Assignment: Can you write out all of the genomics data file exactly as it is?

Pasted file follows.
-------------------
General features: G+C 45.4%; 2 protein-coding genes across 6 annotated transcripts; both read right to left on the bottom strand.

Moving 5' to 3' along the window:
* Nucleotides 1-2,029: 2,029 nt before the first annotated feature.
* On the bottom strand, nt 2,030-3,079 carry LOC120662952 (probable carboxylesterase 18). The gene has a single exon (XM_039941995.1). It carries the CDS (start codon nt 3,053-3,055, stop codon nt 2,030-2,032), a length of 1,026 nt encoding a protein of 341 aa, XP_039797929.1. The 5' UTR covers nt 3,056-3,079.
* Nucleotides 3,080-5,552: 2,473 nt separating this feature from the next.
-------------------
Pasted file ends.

General features: G+C 45.4%; 2 protein-coding genes across 6 annotated transcripts; both read right to left on the bottom strand.

Moving 5' to 3' along the window:
* Nucleotides 1-2,029: 2,029 nt before the first annotated feature.
* On the bottom strand, nt 2,030-3,079 carry LOC120662952 (probable carboxylesterase 18). The gene has a single exon (XM_039941995.1). It carries the CDS (start codon nt 3,053-3,055, stop codon nt 2,030-2,032), a length of 1,026 nt encoding a protein of 341 aa, XP_039797929.1. The 5' UTR covers nt 3,056-3,079.
* Nucleotides 3,080-5,552: 2,473 nt separating this feature from the next.